It is the responsibility as a purchaser of a tax sale property to foreclose the right of redemption on that property. Georgia Code Sections 48-4-40 through 48-4-48 outlines the complete process. The following is a condensed version of these codes:
When real property is sold under a tax execution (sold at tax sale), the original taxpayer or any persons having a right, title, interest in, or lien upon the property may redeem the property at anytime within 12 months from the date of the purchase at tax sale by paying the redemption price. The property may be redeemed at anytime during this period until the tax sale purchaser terminates the right to do so by giving proper legal notice. The 12- month limit does not begin, however, until the tax purchaser pays the amount that he or she bid. The tax purchaser is not prohibited from consenting to redemption after the statutory period has expired, and as a matter of grace granting such a privilege.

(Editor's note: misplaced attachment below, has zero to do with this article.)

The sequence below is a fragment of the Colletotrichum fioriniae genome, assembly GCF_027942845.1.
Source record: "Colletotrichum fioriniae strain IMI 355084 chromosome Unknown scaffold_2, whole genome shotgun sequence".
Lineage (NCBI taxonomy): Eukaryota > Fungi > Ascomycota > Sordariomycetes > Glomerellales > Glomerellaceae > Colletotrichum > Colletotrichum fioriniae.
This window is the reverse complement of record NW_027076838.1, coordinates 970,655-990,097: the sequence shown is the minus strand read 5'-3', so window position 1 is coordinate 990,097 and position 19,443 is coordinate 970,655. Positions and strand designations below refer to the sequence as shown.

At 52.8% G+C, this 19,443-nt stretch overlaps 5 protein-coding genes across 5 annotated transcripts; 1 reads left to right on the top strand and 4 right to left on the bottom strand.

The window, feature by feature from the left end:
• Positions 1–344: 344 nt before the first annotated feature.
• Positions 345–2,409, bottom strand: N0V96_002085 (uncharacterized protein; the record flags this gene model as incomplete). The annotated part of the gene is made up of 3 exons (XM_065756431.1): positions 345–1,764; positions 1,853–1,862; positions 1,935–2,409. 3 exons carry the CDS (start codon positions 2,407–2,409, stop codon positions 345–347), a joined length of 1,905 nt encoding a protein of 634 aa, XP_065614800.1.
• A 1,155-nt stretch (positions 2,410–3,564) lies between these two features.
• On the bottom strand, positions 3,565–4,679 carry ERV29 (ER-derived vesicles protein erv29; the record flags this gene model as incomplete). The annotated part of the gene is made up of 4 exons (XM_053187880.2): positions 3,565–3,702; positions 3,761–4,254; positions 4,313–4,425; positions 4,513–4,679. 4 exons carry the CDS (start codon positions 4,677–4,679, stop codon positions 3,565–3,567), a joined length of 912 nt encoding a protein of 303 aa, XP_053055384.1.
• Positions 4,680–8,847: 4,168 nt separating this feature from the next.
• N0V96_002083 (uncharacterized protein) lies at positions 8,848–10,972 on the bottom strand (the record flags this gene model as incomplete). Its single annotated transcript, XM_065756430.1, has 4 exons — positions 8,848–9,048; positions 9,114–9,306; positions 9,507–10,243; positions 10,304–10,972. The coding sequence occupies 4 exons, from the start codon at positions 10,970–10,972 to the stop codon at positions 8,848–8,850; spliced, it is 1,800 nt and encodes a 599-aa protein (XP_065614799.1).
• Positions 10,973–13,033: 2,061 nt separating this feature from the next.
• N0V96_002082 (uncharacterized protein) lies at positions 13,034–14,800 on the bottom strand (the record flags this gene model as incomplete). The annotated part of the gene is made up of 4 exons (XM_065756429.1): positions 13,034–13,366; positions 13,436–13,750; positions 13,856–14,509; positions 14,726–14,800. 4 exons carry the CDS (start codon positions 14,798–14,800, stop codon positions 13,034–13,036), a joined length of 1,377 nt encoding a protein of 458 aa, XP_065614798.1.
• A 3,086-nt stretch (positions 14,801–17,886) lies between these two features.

The redemption price to be paid to the tax sale purchaser. If the original debtor chooses to redeem, the redemption price is the amount paid for the property at the tax sale, plus 20% of the amount for the first year, or fraction of a year thereafter, elapsing between the sale date and the date the redemption is made and 10% for each year or fraction of the year thereafter, plus any tax paid on the property during this period by the tax purchaser after the sale. If redemption is not made within the 30 days, and after the notice terminating the right to redeem has been properly issued and advertised, there must be added to the redemption price the sheriff's cost of serving notice and the cost of publishing the notice. All amounts comprising the redemption price are paid to the tax sale purchaser.